Insights et vue du marché
This US indicator is as ubiquitous to stock markets as fish to water - why? Its respondents have a birds-eye view on what can keep the economy humming.
The purchasing manager's index, or PMI, is often cited by analysts, business journalists or other investment experts reporting on the US economy. What exactly is this widely watched economic indicator and what is it based on? LGT Private Banking Europe’s Senior Investment Writer Alessandro Fezzi explains what - and why - you should know about it.
Released monthly by the Institute for Supply Management (ISM), the oldest and largest supply chain management association in the world, the Purchasing Manager Index, or PMI, enjoys a key role in fostering investor hopes for stocks and bond prices. It is one of the most reliable indicators of economic health and growth.
The ISM is often first to raise alarm about factors that could give investors pause. The ISM's more than 50,000 members worldwide are highly attuned to changes in business conditions because they spend their days buying goods such as raw materials for companies.
In fact, companies are dependent on their purchasers for early, reliable advice about everything from where to buy products and services, pricing, or supply chain problems that could hamper production. The ISM's respondents typically maintain extremely close ties to suppliers and coordinate the logistics involves in inventory, budgeting, staff management - all the factors that ensure companies can produce on time and within budget.
One of the ISM's most closely-watched readings flags which sectors are struggling with a rise in the prices to procure various goods and raw materials - investors take any climb in prices as a predictor of tight supply in some sectors. the monthly poll of purchasers anchored in the real economy make the ISM reading a key piece of data for anyone - professional or dabbler - who follows financial markets.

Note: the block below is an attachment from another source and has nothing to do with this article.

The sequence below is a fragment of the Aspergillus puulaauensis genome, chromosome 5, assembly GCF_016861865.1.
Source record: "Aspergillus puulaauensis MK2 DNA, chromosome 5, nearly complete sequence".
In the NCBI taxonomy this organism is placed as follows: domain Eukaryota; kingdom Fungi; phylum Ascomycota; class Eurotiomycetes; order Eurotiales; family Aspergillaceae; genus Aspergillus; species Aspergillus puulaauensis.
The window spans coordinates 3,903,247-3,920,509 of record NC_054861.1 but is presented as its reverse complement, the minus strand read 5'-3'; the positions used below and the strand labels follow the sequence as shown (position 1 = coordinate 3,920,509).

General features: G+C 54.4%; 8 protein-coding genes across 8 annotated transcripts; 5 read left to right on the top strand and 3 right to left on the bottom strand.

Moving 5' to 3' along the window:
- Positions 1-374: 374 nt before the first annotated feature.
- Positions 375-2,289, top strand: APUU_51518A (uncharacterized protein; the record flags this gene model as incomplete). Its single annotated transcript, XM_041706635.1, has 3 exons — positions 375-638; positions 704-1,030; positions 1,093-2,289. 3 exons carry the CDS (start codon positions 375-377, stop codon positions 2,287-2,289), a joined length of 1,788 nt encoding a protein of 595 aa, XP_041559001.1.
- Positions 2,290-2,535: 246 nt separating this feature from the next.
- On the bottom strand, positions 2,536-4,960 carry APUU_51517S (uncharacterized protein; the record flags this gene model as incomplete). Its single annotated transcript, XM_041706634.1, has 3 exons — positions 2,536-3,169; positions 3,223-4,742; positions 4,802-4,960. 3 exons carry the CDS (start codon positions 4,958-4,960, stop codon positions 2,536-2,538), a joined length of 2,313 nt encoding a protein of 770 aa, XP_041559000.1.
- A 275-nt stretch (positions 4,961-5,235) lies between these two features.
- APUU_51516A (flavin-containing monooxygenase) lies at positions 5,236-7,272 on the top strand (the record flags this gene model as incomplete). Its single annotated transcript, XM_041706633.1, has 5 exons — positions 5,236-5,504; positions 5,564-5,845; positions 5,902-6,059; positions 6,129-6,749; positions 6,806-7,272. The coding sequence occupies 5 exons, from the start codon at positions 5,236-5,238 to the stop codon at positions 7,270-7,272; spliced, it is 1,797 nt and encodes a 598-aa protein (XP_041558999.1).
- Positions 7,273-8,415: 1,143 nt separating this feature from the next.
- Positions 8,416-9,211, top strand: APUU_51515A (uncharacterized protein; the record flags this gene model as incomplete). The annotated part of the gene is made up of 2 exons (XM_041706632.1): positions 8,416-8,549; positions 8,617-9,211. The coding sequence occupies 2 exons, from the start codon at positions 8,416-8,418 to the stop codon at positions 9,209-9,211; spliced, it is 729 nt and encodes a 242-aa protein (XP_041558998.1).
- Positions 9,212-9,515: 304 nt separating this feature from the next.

The ISM, or Institute for Supply Management, was originally founded in 1915, but has lost nothing of its meaning for market watchers. The values can express growth (anything over 50 points), contraction (less than 50 points), or an unchanged state (precisely 50). To compile the PMI, the ISM asks purchasing managers whether activity in their company is picking up, slowing, or holding stagnating.
The ISM's two most important purchasing manager indicators track the US' manufacturing sector and its services sector. While the latter makes for a far larger proportion of the economy, market-watchers care more about the industrial-based indicator because it has historically been a more accurate harbinger of the US economy.
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The manufacturing PMI signals general US economic growth already from a value of 48.7 points upwards. For the last 75 years, ISM has regularly polled more than 300 purchasing professionals in computer and electronics, petroleum and coal, and a host of other industrial sectors.
The other key index - ISM non-manufacturing - queries more than 400 companies in more than 15 sectors on employment, pricing, and inventory. It reflects the mood of America’s service sector - the largest in the U.S.
The monthly ISM surveys have advanced to one of the most closely watched bellwethers in financial markets in recent years. A favorable PMI - more than 50 points - broadly signals growth. Because investors take this to mean higher profits from the companies polled, it can kick off a burst of trading activity. The ISM releases the manufacturing index data on the first working day of the month, and the non-manufacturing two days later.
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